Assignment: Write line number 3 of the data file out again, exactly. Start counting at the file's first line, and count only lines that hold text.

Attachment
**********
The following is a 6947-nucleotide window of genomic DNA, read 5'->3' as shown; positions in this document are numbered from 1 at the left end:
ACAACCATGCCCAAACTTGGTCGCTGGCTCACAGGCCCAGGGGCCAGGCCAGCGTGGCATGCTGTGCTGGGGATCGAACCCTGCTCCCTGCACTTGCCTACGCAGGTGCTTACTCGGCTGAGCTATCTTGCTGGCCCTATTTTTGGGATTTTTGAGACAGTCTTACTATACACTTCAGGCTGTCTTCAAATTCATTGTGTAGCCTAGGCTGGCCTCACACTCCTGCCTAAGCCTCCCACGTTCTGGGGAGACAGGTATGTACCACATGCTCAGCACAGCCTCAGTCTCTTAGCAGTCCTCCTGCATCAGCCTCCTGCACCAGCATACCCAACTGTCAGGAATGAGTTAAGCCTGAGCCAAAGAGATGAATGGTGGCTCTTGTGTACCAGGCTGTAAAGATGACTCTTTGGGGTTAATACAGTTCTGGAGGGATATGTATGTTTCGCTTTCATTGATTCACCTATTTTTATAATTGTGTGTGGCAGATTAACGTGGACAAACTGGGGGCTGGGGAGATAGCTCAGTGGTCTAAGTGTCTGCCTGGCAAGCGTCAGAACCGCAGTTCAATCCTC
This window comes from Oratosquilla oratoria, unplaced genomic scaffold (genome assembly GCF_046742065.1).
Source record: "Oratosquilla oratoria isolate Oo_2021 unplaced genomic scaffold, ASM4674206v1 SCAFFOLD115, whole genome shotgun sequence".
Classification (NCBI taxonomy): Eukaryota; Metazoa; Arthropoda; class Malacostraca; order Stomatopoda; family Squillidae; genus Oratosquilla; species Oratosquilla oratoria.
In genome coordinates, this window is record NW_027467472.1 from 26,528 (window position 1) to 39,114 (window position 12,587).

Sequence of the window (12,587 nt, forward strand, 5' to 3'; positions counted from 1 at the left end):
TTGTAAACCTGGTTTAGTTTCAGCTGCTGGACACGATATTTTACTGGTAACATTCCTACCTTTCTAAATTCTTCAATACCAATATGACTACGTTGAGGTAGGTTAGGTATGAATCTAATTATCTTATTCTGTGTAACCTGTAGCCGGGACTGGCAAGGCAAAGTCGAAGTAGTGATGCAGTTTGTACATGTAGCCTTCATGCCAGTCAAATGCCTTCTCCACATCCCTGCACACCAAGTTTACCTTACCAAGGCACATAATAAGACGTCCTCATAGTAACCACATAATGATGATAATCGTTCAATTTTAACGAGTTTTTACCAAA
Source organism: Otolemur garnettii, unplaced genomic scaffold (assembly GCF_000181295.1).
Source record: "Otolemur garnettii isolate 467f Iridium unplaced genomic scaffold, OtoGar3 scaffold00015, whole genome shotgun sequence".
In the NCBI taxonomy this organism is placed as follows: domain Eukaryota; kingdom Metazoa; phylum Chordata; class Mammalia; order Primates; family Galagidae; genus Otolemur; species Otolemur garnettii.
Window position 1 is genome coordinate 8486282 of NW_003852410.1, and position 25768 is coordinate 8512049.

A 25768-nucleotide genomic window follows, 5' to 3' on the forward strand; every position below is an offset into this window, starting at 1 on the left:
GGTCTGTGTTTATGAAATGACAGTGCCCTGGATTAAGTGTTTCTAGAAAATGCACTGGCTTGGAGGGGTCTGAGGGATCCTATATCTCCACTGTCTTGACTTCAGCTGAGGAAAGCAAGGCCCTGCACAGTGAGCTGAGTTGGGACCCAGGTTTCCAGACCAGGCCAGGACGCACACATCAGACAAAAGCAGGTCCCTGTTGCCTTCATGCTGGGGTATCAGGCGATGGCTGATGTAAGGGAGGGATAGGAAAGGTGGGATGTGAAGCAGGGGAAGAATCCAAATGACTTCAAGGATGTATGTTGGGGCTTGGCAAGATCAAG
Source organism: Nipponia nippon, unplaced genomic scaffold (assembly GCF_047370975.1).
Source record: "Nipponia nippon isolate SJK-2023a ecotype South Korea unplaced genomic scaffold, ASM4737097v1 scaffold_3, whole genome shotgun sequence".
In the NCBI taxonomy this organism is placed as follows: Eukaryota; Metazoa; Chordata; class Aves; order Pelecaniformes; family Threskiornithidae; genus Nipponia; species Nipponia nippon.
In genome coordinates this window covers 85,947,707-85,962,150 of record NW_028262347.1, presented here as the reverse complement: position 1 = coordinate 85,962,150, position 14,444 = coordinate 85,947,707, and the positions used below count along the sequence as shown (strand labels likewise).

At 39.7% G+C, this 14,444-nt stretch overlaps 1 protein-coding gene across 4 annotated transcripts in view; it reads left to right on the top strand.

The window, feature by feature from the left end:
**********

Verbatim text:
This window comes from Oratosquilla oratoria, unplaced genomic scaffold (genome assembly GCF_046742065.1).